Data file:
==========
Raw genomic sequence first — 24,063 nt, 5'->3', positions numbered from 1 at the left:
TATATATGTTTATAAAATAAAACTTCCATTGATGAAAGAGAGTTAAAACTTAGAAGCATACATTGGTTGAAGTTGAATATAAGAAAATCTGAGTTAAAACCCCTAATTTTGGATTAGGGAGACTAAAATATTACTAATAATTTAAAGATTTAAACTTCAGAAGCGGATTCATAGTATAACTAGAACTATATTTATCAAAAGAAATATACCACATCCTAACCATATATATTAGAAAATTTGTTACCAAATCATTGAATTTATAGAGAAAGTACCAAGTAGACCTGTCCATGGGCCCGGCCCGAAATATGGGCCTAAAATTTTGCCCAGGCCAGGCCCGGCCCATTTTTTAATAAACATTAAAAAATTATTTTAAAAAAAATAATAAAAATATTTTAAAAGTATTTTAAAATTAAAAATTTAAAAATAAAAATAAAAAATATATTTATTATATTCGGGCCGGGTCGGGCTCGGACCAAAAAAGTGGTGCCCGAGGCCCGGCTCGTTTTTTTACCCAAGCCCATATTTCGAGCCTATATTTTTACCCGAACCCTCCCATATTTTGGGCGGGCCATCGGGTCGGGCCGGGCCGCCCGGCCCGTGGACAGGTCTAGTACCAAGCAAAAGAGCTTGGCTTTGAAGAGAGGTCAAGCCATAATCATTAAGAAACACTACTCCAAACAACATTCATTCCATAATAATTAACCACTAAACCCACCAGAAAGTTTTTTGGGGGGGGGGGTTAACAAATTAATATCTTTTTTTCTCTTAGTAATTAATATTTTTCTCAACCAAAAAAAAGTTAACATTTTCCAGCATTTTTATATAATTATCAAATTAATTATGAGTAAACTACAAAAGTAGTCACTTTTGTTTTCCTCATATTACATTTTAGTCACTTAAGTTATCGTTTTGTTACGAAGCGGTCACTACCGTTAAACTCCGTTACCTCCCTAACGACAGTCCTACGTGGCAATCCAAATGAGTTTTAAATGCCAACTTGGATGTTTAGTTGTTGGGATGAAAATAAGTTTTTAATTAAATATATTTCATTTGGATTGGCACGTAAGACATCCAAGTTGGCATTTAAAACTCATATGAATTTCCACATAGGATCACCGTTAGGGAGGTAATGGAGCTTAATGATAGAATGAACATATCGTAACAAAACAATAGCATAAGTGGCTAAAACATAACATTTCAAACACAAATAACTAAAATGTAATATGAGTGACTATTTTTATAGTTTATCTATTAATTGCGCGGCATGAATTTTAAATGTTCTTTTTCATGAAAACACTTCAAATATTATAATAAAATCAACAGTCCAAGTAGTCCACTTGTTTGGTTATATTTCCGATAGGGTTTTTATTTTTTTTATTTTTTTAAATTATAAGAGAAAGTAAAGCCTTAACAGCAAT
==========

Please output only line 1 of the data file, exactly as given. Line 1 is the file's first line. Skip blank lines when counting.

Raw genomic sequence first — 24,063 nt, 5'->3', positions numbered from 1 at the left: